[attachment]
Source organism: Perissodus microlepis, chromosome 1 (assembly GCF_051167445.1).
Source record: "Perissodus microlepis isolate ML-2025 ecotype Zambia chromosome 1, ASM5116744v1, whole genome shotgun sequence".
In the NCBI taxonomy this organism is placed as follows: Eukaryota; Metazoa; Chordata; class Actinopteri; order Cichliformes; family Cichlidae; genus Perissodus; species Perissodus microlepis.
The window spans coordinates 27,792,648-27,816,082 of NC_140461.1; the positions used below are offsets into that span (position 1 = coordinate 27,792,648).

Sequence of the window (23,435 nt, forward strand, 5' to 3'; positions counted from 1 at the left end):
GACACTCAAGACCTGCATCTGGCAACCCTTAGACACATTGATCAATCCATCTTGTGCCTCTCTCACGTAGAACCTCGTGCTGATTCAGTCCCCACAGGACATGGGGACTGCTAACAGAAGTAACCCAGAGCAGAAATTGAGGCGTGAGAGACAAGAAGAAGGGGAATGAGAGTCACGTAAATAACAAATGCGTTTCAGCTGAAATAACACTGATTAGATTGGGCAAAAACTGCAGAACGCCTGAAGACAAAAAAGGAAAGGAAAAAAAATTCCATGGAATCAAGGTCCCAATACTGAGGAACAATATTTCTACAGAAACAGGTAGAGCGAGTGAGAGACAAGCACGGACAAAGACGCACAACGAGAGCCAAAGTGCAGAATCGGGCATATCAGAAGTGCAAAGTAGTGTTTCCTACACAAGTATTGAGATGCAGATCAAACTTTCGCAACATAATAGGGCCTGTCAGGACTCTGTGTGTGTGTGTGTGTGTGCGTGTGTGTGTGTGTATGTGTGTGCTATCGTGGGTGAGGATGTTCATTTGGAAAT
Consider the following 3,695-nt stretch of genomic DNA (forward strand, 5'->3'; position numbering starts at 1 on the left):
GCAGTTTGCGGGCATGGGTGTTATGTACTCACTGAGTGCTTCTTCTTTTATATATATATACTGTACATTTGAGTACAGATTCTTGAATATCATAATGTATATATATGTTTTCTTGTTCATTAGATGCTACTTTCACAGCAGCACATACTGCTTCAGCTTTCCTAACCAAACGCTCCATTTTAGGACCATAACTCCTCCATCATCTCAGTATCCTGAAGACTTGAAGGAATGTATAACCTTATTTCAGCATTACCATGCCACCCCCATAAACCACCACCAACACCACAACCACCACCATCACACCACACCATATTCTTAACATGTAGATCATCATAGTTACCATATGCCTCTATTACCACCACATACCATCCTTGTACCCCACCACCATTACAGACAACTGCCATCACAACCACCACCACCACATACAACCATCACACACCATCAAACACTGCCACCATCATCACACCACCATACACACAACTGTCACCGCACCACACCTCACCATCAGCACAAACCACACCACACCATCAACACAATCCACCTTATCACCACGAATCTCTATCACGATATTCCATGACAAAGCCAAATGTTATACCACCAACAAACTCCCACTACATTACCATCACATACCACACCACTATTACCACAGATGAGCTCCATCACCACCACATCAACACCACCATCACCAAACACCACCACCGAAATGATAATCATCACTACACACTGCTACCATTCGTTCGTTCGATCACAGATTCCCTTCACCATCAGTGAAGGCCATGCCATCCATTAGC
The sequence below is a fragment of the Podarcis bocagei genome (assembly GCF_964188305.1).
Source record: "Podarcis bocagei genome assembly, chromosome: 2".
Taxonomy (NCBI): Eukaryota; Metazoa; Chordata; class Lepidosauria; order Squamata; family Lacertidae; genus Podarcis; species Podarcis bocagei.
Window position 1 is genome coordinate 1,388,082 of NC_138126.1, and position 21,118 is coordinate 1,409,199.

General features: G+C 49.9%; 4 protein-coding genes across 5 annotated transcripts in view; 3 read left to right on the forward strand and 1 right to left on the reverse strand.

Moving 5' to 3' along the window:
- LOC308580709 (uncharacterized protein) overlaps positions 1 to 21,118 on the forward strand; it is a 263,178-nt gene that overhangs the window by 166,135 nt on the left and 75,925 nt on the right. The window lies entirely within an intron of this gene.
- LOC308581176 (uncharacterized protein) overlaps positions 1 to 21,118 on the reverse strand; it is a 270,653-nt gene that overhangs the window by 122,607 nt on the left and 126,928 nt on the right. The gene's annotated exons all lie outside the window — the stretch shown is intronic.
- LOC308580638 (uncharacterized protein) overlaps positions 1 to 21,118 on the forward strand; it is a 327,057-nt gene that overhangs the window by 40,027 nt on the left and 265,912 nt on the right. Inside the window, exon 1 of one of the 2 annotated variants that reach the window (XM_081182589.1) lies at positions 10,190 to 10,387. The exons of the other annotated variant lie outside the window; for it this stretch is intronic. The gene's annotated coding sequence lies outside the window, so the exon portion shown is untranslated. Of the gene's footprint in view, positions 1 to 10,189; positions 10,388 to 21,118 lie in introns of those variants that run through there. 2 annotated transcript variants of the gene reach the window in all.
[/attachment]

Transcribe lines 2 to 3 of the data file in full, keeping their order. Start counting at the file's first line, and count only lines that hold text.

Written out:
Source record: "Perissodus microlepis isolate ML-2025 ecotype Zambia chromosome 1, ASM5116744v1, whole genome shotgun sequence".
In the NCBI taxonomy this organism is placed as follows: Eukaryota; Metazoa; Chordata; class Actinopteri; order Cichliformes; family Cichlidae; genus Perissodus; species Perissodus microlepis.